Jon Fosse’s Existential Doppelgängers

Jon Fosse’s Existential Doppelgängers

Jon Fosse’s Existential Doppelgängers

In the Norwegian author’s hypnotic novel The Other Name, two men come face to face with the limits of art and life.


In the mystical fictions of Jon Fosse, plot dangles behind consciousness like a tail from a kite. Events do not occur so much as they circle outward in dense, leaden rings. His protagonists are little theaters of repetition. Particular thoughts and phrases are compulsively returned to, adjusted, undermined, and reconstituted in pale, fleeting action. The surfaces of his characters’ lives are scoured by gestures of obsession and doubt. They are derivatives in a divine calculus that forever exceeds their understanding. Fosse often dramatizes these states of consciousness under duress—paranoia, delusion, mania—to theorize about the limits of life and art.

Fosse’s latest novel, The Other Name, whose two parts comprise the first book in a three-volume septet, has recently reached English readers in a hypnotic translation by Damion Searls. It follows the lives of two men, both named Asle, on the west coast of Norway. The first Asle, an accomplished painter and widower, lives a quiet, ascetic, uncompromising life in a tiny hamlet. The second Asle, also a painter, is slowly drinking himself to death in a nearby town. A chance encounter between the two sets in motion an enigmatic convergence. They are, we come to realize, not two separate men but rather two possible paths of a single existence. Across various and often surprising simultaneities of character, geography, and form, Fosse’s existential scrutiny suggests a world not yet denuded of its mystery.

The novel opens with the first Asle driving between Dylgja, where he lives, and Bjørgvin, where he shows his work. He begins to think about the other Asle, who we learn is estranged from his family, and chastises himself for not stopping to see him. After arriving home, he immediately sets off to Bjørgvin again, where by chance he finds the other Asle drunk and passed out in the snow. He takes him to a clinic and later has an encounter with a woman who mistakes him for the other Asle. The dreamlike texture of these events is streaked with digressions on painting and prayer, parallel manifestations of what Asle calls “invisible light,” a paradoxical shorthand for divine presence. The exquisite contradictions of his faith—the way it saturates his life and art even as it eludes, or refuses, proper explanation—lend the novel its private and eminently sensual drama: “No one can think their way to God,” he tells his neighbor.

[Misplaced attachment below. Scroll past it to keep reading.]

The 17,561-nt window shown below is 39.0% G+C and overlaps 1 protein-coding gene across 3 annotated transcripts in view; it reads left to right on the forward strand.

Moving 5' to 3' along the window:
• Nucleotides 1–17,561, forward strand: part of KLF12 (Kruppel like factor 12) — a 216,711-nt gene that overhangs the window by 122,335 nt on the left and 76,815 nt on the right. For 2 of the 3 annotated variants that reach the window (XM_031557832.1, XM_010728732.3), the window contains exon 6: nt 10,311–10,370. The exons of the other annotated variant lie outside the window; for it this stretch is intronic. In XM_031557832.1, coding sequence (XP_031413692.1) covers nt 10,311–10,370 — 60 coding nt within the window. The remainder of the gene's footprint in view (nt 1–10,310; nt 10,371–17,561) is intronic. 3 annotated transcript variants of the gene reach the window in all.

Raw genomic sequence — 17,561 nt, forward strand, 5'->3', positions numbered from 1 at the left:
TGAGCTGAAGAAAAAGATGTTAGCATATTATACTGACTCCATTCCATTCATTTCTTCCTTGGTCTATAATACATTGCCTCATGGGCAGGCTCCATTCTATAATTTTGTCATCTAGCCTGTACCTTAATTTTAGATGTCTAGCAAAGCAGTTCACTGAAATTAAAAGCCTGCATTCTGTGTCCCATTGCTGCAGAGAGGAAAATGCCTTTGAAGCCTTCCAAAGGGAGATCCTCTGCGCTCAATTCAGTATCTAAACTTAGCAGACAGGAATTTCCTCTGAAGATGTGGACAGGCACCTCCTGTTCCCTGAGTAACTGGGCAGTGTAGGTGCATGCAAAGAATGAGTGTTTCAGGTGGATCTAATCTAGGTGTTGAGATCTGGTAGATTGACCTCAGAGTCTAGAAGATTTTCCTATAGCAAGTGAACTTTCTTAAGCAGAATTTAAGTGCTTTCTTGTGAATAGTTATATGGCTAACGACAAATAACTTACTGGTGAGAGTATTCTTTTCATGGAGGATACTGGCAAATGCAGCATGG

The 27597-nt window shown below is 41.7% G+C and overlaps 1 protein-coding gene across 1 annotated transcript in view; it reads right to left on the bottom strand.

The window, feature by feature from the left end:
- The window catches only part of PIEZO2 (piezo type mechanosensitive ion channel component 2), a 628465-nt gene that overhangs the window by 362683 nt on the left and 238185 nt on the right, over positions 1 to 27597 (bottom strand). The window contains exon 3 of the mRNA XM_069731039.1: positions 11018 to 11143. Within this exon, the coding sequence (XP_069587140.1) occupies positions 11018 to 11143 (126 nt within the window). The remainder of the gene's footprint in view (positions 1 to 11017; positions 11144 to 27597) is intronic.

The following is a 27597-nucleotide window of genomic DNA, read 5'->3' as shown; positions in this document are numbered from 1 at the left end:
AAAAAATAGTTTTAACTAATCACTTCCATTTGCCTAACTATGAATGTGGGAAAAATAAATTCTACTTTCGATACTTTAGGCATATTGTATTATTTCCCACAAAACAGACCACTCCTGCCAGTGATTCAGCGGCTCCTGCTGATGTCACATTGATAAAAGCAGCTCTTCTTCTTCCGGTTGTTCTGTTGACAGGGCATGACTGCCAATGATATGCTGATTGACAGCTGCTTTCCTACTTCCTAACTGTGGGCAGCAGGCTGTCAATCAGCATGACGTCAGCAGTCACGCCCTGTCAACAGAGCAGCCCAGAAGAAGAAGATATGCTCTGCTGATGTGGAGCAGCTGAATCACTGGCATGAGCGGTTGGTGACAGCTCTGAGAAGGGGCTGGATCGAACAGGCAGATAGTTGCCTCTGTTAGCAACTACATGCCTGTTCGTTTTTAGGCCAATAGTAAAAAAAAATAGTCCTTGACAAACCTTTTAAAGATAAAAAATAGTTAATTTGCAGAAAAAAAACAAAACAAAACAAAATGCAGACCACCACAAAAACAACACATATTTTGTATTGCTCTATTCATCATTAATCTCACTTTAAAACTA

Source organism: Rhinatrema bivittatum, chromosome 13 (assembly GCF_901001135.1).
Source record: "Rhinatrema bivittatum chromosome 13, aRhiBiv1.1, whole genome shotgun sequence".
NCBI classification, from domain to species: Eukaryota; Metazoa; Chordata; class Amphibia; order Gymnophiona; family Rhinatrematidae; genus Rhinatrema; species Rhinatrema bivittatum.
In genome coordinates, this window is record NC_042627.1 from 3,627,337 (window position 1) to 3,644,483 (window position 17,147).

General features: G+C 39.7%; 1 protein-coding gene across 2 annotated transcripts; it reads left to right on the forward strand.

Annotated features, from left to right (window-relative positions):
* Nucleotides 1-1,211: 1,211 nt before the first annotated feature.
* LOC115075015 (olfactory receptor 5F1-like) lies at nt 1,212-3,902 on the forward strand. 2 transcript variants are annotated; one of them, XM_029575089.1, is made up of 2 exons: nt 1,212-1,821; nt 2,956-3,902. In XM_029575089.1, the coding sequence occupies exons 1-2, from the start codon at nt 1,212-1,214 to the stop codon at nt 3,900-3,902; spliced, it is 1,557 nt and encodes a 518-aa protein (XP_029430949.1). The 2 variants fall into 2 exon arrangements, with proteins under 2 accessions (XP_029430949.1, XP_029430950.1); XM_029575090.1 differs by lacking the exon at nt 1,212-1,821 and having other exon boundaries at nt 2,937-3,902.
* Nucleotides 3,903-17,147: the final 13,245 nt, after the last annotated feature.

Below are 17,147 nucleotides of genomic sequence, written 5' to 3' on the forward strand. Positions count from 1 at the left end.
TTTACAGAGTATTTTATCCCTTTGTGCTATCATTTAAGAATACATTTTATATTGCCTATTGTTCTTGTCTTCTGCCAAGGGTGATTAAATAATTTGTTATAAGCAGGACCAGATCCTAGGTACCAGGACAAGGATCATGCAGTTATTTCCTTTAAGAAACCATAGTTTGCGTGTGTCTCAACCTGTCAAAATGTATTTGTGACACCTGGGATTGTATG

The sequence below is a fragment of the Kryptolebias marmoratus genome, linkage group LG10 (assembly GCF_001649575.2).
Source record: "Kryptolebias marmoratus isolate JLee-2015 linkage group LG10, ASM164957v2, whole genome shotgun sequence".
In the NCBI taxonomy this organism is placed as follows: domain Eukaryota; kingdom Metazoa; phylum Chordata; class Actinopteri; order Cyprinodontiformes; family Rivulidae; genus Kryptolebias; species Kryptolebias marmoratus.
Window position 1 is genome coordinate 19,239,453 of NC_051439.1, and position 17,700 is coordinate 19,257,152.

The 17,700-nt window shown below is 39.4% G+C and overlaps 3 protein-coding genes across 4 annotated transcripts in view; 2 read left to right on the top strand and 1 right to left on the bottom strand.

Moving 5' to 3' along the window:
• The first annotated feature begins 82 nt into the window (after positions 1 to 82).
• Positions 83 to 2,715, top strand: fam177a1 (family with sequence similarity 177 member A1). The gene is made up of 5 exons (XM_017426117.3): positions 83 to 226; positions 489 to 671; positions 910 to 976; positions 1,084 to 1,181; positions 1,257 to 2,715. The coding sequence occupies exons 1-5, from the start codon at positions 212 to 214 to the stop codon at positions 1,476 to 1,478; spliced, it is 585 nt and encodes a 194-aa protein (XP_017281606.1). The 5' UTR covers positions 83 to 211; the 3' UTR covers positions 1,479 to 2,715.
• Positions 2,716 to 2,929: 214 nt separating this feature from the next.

Fosse offsets the vastness of the Asles’ inner worlds with intimate, sometimes airless narrative environments. As physical space shrinks—a significant portion of the book takes place within an isolated homestead, a car’s interior, or a hotel room—so too do the distances between versions of selves, between the past and the present, between the dead and the living. This is of a piece with Fosse’s other novels, where circumscribed settings stand in stark contrast to the depthless minds that inhabit them. Boathouse (1989) unfurls in the attic of the narrator’s mother. Melancholy (1995) follows a mentally ill artist from his rented room to a bar and eventually to the confines of an institution. These austere frameworks contract around the surplus consciousness they contain, the excessive volume of which creates the characteristic claustrophobia of a Fosse novel.

The Other Name drifts between first- and third-person narration, a formal choice that allows for a certain porousness between the two painters. Unlike most doppelgänger fiction, there is no moment of anxious recognition between the two men, no uncanniness, no role reversals or changes of fortune. They are familiar with one another, and this familiarity allows for plausible slippages in perspective. One Asle will begin to think of the other, to imagine his life, and suddenly we find ourselves on the other side of this imagining, inhabiting the mind of the other painter. They think of one another often, as if circling some shared, magnetic center. Memories, dreams, and terrors achieve an associative resonance, as if both men were recalling them simultaneously. The reader wonders along with the first Asle, “is it really happening? or is it all just something I’m dreaming? or is it something that actually happened to me once?”